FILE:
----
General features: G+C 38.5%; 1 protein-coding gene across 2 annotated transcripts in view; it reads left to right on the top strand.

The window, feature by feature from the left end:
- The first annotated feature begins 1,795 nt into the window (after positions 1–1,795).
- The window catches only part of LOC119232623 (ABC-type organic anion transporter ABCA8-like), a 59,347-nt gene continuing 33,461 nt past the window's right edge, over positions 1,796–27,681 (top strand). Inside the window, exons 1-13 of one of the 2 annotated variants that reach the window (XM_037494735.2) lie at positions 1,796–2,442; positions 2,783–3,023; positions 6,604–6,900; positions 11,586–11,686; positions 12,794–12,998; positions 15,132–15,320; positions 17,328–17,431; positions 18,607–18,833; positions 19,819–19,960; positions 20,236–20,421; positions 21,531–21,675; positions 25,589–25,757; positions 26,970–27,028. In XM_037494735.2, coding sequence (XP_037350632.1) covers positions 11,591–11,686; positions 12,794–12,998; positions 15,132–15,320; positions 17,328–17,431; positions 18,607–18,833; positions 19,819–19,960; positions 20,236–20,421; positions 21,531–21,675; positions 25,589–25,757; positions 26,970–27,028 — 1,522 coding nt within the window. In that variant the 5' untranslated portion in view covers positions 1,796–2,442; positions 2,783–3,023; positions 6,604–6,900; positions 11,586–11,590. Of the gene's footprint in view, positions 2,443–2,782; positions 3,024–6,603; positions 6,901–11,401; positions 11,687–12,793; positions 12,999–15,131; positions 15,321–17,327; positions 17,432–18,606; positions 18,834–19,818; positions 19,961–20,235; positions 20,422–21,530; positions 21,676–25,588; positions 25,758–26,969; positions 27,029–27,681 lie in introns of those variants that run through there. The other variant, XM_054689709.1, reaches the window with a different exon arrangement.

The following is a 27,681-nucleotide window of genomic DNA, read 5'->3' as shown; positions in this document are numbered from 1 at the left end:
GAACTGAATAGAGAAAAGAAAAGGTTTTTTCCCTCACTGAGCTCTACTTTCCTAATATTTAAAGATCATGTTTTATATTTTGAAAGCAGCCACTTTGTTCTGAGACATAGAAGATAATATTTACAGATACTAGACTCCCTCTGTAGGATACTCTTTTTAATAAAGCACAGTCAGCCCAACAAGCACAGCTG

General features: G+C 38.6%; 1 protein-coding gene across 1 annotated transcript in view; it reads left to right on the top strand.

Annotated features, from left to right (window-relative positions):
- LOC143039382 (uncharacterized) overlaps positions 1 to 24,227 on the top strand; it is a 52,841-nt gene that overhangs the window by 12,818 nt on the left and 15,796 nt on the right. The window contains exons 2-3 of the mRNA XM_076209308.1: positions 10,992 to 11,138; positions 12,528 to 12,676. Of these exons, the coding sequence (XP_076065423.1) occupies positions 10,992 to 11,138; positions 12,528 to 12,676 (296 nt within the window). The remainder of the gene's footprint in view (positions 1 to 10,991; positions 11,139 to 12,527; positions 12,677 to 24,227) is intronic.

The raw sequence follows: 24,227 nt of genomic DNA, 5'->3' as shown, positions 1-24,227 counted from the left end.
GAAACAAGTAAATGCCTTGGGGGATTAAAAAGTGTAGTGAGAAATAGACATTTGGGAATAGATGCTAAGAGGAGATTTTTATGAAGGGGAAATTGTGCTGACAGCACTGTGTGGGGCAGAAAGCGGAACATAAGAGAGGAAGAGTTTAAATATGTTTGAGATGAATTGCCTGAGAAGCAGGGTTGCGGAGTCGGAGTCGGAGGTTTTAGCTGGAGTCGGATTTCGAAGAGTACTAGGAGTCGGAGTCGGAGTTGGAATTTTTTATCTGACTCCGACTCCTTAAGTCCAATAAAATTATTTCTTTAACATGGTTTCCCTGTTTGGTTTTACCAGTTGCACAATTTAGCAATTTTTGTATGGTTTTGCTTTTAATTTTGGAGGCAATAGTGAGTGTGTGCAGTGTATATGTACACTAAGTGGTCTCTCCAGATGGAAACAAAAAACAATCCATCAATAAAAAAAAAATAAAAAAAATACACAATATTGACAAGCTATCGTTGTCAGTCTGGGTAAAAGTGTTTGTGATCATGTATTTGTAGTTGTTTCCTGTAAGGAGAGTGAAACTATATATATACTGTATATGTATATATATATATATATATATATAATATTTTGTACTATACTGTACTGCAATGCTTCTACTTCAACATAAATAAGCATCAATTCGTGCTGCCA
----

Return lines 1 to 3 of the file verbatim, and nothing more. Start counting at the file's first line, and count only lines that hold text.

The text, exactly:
General features: G+C 38.5%; 1 protein-coding gene across 2 annotated transcripts in view; it reads left to right on the top strand.

The window, feature by feature from the left end:
- The first annotated feature begins 1,795 nt into the window (after positions 1–1,795).